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Canadian Paediatric Society

Practice Point

The use of antiviral drugs for influenza: Guidance for practitioners, 2012/2013; Paediatric summary

Posted: Mar 1 2013 | Reaffirmed: Feb 28 2018

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Principal author(s)

Upton D Allen; Canadian Paediatric Society, Infectious Diseases and Immunization Committee

Paediatr Child Health 2013;18(3):155-8


This practice point summarizes the use of antiviral drugs to manage influenza illness in children and youth for the 2012/2013 season. It excerpts a recently published, full-length update of Canadian recommendations for clinicians on the use of antiviral drugs for the prevention and treatment of influenza, with a focus on paediatric antiviral therapy. Detailed information on the selective use of chemoprophylaxis can be found in the source document, which also highlights the importance of secondary bacterial infections (Streptococcus pneumoniae, methicillin-sensitive Staphylococcus aureus and methicillin-resistant S aureus) in cases of severe influenza illness.

Key Words: Antiviral therapy; Children; Influenza; Neuraminidase inhibitors

Citation for the full-length source document: Aoki FY, Allen UD, Stiver HG, Evans GA. The use of antiviral drugs for influenza: Guidance for practitioners 2012-2013. Can J Infect Dis Med Microbiol 2012;23(4):e79-e92. Available at:

Antiviral use in children

There are fewer data to guide the management of influenza illness in children generally, and especially in infants, than for adults. Background information on this illness in children, provided in the full-length guidance document, was based on data derived from paediatric populations.[1]-[5] More on the strengths and weaknesses of current evidence relating to antiviral use can be found at: Significant issues include high influenza attack rates in school-aged children,[1]-[2] the atypical, non-specific nature of influenza illness in young children,[3] and the high risk of adverse outcomes from influenza illness among children younger than five years of age.[5] Hospitalizations occur more frequently among children younger than two years of age compared with older children, with the highest hospitalization rates being among infants younger than six months of age.[3] These statistics do not necessarily translate into decisions to use antiviral therapy in patients younger than two years of age; children of any age with mild influenza illness do not usually require treatment.

Three currently available antiviral agents are approved for use for children in Canada. Amantadine, for seasonal influenza A, is not currently useful because of resistance. Oseltamivir (Tamiflu, Hoffman-La Roche Ltd, Canada) and zanamivir (Relenza, GlaxoSmithKline Inc, United Kingdom) are used for influenza A and B. More recent studies on the neuraminidase inhibitors (NAIs) have been reported or are in progress, and experience with their use is increasing.[6]-[9] However, there is a notable paucity of current data from randomized trials in infants and young children. Two recent studies provided valuable safety data[10] and data on oseltamivir use in premature newborns.[11] However, oseltamivir use for 2012/2013 seasonal influenza in children younger than one year of age should be handled on a case-by-case basis based on severity of illness. Oseltamivir is not approved for this indication in Canada, though it was temporarily approved for use in infants under one year on the basis of a favourable risk-to-benefit ratio during the 2009 H1N1 pandemic. Published recommendations for oseltamivir dosing for babies younger than one year of age vary within a reasonably narrow range.[12]-[14]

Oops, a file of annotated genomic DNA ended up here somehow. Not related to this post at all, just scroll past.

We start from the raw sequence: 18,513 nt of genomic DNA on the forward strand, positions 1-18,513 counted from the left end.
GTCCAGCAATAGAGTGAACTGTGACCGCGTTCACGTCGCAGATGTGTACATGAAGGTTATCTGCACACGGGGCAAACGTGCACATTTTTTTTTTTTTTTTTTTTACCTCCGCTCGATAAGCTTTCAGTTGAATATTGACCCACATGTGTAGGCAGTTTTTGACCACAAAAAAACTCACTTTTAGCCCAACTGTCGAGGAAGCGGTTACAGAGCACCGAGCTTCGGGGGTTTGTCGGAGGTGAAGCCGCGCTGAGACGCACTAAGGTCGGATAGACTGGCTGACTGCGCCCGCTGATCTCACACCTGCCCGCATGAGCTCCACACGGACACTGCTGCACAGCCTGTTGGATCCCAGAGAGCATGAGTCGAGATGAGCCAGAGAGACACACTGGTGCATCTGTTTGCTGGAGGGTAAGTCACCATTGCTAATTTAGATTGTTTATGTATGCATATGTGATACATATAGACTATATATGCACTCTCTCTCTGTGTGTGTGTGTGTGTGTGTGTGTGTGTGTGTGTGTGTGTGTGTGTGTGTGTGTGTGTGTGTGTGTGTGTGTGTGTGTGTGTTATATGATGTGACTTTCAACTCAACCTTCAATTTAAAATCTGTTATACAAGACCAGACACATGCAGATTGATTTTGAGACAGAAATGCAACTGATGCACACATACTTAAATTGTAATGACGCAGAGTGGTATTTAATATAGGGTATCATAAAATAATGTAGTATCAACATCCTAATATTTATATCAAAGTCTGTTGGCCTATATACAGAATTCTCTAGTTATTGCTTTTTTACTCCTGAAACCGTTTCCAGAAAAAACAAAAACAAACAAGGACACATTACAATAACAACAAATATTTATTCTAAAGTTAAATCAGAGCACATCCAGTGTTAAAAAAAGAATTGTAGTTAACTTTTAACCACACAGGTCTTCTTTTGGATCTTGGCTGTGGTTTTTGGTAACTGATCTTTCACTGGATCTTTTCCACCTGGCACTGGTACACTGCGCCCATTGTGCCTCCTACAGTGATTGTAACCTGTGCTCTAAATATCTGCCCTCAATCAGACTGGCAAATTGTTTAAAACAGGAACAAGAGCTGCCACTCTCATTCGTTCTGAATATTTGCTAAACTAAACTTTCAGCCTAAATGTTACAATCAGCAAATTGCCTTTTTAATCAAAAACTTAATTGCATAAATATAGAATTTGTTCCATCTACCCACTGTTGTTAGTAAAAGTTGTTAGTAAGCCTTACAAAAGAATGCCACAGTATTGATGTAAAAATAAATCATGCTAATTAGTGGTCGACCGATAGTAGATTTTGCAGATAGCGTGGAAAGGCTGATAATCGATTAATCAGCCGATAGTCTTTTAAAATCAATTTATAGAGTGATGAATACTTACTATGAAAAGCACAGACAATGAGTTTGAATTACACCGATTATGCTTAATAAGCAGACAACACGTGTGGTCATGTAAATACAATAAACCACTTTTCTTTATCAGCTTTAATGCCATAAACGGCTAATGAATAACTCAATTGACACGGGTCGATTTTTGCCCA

Treatment recommendations

Risk factors and drug doses are summarized in Table 1 and Table 2. A treatment algorithm is included as Figure 1. For explanation of levels of evidence, see the full guidance document.

At-risk groups and comorbid medical conditions that predispose to severe influenza illness

  • Asthma or other chronic pulmonary diseases, including bronchopulmonary dysplasia, cystic fibrosis, chronic bronchitis and emphysema
  • Cardiovascular disease (excluding isolated hypertension; including congenital and acquired heart disease, such as congestive heart failure and symptomatic coronary artery disease)
  • Malignancy
  • Chronic renal insufficiency
  • Chronic liver disease
  • Diabetes mellitus and other metabolic diseases
  • Hemoglobinopathies such as sickle cell disease
  • Immunosuppression or immunodeficiency due to disease (eg, HIV infection, especially if CD4 is <200×106/L), or iatrogenic, due to medication
  • Certain rheumatological diseases, such as rheumatoid arthritis, systemic lupus erythematosus, psoriatic arthritis, antiphospholipid syndrome, scleroderma, spondyloarthropathies, Sjogren’s syndrome, dermatomyositis, vasculitis, sarcoidosis and polyarteritis nodosa
  • Neurological disease and neurodevelopmental disorders that compromise handling of respiratory secretions (cognitive dysfunction, spinal cord injury, seizure disorders, neuromuscular disorders, cerebral palsy, metabolic disorders)
  • Children younger than five years of age*
  • Children or youth who reside in homes or other chronic care facilities
  • Pregnant women and women up to two weeks postpartum regardless of how the pregnancy ended
  • Individuals <18 years of age who are on chronic acetylsalicyclic acid therapy
  • Obesity with a BMI ≥40 kg/m2, OR a BMI ≥3 z-scores above the mean for age and gender